LOS ANGELES -- In the moments before the biggest game of their season Thursday, another distraction bubbled to the surface for the Los Angeles Clippers.
Clippers owner Donald Sterling, who has been banned for life by the NBA, has retained legal counsel and has threatened to sue the league.
According to multiple reports, Sterling's lawyer, Maxwell Blecher, sent a letter to NBA executive vice president and general counsel Rick Buchanan saying Sterling has done nothing wrong and "no punishment is warranted."
The letter also says Sterling will not pay the $2.5 million fine levied by the league in addition to the lifetime ban.
NBA sources said the league has been preparing for litigation with confidence that they possess a strong case against Sterling.
The Clippers interim CEO Dick Parsons, appointed in the wake of the Sterling scandal, has said he believes the league will win its case.
"I have a belief, and my personal belief is that the league will prevail, which means that there will be an ownership change," Parsons said earlier this week. "That's a personal belief based on having not only looked at the docs but having looked Adam Silver in the eye and seen the determination, and my goodness, I mean, this is just -- there's so much momentum for doing the right thing here and so much support for doing the right thing that at the end of the day, I believe ownership will change."
After a recording of Sterling making racist statements became public April 25, players around the league considered a boycott and several sponsors cut ties with the organization, costing the team millions of dollars.
With sponsors fleeing, NBA commissioner Adam Silver announced the league had banned Sterling for life, in addition to urging the league's other owners to force a sale -- something the NBA says it has the power to do.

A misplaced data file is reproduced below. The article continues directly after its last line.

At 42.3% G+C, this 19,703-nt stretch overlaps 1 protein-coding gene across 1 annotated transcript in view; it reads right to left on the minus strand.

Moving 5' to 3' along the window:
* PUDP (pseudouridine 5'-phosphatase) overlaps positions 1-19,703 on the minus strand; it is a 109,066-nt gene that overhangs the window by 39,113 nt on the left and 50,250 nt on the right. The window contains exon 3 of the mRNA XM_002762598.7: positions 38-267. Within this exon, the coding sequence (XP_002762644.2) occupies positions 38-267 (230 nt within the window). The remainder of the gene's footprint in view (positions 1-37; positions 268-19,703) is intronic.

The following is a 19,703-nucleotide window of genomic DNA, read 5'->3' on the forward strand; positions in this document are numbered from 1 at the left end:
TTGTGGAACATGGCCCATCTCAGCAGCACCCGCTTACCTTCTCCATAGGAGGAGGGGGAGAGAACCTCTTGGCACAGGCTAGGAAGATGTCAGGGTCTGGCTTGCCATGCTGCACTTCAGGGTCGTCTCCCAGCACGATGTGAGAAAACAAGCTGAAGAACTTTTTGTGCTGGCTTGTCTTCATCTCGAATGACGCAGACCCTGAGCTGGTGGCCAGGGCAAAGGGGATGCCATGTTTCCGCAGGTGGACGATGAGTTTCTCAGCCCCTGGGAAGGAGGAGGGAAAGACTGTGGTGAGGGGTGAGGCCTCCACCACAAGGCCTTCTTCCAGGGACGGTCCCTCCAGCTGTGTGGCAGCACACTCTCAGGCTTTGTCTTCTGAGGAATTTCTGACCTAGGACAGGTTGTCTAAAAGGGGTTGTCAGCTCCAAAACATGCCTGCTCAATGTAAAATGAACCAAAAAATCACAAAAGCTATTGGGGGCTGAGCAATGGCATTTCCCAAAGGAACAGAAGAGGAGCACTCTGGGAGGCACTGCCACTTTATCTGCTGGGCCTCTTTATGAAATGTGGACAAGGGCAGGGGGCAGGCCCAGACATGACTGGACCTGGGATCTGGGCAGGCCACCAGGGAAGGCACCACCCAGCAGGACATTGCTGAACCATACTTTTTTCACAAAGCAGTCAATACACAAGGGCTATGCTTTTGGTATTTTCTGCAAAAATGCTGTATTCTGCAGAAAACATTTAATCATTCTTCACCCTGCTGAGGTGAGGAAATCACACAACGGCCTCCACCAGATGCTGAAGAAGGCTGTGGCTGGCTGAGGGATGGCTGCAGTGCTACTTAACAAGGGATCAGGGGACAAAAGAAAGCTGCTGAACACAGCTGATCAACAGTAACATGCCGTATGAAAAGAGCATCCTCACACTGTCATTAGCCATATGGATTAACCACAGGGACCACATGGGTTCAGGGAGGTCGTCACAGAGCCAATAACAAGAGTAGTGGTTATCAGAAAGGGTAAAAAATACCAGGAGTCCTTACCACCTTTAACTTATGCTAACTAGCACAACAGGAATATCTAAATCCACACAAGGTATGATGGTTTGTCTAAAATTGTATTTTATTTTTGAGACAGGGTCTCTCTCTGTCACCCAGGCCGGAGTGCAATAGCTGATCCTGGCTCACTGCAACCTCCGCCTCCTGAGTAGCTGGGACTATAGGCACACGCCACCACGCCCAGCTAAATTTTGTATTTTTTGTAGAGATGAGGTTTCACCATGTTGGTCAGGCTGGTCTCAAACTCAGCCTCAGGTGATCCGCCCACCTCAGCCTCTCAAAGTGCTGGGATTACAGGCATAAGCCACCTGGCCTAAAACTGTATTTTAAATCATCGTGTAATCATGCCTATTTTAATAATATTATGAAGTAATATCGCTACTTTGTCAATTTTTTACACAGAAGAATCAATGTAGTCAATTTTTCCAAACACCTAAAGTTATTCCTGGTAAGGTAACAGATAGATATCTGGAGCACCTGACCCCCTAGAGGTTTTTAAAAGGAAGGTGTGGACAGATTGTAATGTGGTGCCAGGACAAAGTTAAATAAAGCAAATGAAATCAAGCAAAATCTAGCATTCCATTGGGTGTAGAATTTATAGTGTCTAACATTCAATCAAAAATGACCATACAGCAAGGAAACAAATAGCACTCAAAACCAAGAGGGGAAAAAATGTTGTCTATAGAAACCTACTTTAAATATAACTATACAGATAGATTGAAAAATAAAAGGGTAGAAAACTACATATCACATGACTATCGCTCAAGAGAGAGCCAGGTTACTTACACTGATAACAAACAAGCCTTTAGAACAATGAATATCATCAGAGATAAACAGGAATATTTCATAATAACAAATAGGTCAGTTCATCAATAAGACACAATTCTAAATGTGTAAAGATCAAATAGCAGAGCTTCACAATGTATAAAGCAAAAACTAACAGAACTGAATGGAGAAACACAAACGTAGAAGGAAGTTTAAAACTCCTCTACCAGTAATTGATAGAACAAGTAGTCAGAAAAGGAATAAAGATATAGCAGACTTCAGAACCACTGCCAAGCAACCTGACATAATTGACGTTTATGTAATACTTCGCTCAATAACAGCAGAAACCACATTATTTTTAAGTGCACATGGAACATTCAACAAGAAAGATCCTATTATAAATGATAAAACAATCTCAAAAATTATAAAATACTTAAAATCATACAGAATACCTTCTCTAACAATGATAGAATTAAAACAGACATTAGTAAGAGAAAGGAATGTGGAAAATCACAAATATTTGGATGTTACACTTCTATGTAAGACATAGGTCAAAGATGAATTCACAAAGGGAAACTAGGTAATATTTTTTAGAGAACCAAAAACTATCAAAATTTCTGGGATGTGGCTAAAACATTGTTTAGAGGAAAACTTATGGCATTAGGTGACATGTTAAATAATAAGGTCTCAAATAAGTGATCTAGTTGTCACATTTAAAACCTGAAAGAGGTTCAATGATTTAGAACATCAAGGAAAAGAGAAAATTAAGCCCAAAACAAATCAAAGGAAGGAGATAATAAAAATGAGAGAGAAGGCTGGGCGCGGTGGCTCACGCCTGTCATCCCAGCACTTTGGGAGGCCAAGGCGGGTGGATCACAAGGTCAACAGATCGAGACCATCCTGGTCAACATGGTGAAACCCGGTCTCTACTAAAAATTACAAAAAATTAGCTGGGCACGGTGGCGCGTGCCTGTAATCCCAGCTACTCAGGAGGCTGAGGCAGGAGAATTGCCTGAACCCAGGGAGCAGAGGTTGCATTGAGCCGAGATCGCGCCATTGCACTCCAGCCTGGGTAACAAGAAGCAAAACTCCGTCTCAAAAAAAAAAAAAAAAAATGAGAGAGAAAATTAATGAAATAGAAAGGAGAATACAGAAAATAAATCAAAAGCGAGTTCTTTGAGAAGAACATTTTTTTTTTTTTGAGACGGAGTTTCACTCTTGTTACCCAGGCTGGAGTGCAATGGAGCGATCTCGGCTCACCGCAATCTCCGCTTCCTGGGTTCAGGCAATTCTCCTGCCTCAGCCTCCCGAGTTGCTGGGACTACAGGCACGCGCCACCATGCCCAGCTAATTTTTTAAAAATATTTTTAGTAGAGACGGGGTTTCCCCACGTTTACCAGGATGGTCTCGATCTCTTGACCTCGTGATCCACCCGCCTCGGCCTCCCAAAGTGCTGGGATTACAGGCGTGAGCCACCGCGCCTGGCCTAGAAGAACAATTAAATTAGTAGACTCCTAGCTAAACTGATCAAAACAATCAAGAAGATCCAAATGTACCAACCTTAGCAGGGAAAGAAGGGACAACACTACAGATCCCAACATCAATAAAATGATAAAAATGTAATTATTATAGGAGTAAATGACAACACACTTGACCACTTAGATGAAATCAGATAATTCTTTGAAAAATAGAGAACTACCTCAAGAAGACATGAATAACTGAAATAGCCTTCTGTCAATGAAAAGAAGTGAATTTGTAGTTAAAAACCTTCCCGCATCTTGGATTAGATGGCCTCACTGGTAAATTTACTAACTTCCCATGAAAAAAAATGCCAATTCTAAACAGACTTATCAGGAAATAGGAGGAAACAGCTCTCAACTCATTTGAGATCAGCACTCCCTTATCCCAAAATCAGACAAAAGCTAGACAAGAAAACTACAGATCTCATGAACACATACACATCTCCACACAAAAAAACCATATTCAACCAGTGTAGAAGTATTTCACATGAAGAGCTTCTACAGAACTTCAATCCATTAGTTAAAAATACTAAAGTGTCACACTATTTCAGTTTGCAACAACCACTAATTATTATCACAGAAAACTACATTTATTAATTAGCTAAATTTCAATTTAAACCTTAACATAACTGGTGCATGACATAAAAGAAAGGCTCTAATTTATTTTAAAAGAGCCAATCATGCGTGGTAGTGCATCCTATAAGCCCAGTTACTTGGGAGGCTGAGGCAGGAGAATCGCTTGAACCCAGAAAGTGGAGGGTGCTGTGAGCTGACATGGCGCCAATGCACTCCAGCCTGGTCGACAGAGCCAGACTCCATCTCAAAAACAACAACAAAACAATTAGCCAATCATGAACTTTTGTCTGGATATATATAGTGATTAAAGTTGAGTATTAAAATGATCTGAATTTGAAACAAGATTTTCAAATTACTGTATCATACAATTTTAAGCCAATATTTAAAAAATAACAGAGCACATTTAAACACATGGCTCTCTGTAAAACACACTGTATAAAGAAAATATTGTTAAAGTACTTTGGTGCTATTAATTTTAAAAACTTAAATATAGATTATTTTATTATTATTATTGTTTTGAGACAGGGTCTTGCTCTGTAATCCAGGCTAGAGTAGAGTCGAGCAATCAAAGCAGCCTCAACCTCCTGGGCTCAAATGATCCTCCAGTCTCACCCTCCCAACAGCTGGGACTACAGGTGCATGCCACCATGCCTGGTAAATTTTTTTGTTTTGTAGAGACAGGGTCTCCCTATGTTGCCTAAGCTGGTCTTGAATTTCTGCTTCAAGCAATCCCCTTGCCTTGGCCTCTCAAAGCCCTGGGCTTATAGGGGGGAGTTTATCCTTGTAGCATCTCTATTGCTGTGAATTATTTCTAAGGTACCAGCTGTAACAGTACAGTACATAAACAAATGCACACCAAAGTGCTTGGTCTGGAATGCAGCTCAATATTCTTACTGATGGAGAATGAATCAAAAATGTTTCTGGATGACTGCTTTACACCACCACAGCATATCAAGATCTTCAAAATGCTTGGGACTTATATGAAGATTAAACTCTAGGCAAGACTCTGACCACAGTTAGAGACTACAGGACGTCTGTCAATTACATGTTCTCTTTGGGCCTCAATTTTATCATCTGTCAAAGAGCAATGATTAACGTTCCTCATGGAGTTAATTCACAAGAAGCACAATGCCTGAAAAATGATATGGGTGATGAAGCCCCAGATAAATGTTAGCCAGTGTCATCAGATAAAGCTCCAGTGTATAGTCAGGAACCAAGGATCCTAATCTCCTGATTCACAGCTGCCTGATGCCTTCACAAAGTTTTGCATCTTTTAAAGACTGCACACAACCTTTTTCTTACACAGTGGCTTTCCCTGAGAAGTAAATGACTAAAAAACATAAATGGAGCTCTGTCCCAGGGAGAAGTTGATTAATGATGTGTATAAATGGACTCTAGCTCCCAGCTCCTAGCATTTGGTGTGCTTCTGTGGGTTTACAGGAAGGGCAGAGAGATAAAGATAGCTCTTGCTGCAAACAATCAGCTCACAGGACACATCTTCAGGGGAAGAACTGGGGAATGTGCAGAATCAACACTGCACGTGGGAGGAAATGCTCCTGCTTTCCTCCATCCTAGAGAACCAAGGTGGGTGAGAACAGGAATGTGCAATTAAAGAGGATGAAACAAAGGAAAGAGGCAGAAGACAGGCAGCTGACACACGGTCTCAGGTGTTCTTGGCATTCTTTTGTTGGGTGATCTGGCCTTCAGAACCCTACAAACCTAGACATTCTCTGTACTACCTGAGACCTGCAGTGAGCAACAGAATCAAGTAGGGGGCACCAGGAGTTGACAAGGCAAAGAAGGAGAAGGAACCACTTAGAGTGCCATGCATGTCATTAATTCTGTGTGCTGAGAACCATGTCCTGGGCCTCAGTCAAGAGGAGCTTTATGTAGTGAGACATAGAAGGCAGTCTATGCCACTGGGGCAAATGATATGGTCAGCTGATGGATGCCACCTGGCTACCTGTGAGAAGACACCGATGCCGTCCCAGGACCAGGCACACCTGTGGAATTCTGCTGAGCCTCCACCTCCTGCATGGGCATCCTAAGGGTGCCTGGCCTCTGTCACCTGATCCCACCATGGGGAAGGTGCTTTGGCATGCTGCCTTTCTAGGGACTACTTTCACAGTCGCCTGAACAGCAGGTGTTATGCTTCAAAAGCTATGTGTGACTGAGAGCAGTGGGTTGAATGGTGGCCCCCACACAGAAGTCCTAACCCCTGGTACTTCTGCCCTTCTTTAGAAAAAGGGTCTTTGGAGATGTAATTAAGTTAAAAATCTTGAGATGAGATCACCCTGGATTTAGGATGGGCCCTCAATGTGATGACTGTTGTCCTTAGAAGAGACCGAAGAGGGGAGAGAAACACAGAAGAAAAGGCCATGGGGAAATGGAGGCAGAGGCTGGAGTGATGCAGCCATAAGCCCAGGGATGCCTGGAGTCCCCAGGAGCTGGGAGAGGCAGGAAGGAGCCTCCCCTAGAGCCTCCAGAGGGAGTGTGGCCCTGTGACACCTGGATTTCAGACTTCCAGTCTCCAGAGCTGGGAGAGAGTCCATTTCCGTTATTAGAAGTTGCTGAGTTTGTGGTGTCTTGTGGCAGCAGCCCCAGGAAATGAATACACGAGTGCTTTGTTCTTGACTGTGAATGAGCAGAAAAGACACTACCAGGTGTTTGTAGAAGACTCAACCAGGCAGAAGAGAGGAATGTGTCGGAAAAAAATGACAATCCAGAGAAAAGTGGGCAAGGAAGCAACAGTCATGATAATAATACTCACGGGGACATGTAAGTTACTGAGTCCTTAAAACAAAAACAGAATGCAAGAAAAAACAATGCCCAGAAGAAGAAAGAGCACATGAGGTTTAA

The NBA didn't make an immediate comment to the reports.
According to multiple reports, Blecher's letter details the framework for Sterling's case against the league.
In the letter, Sterling's attorney claims his client hasn't violated the league's constitution, referencing an article that governs player misconduct. The letter also says Sterling's due process rights were violated by the league, which levied its decision four days after the audio was released.
The league is expected to cite Article 13, Section D, in making its case against Sterling.
That portion of the league's constitution, which hadn't been available to the public until recently, says ownership can be terminated by the league's Board of Governors with a three-quarters vote if the owner shall "fail or refuse to fulfill its contractual obligations to the Association, its Members, Players, or any other third party in such a way as to affect the Association or its Members adversely."
Sterling's refusal to pay the fine also could work against him.
Section C of the same article says an owner can be removed if he or she fails to "pay any dues or other indebtedness owing to the Association within thirty days after Written Notice from the Commissioner of default in such payment."
Sterling reportedly received a letter from the NBA on Wednesday saying he must pay his $2.5 million fine.
Blecher represented the Los Angeles Memorial Coliseum in a lawsuit against the NFL, winning the case that allowed the Oakland Raiders to relocate to Los Angeles.
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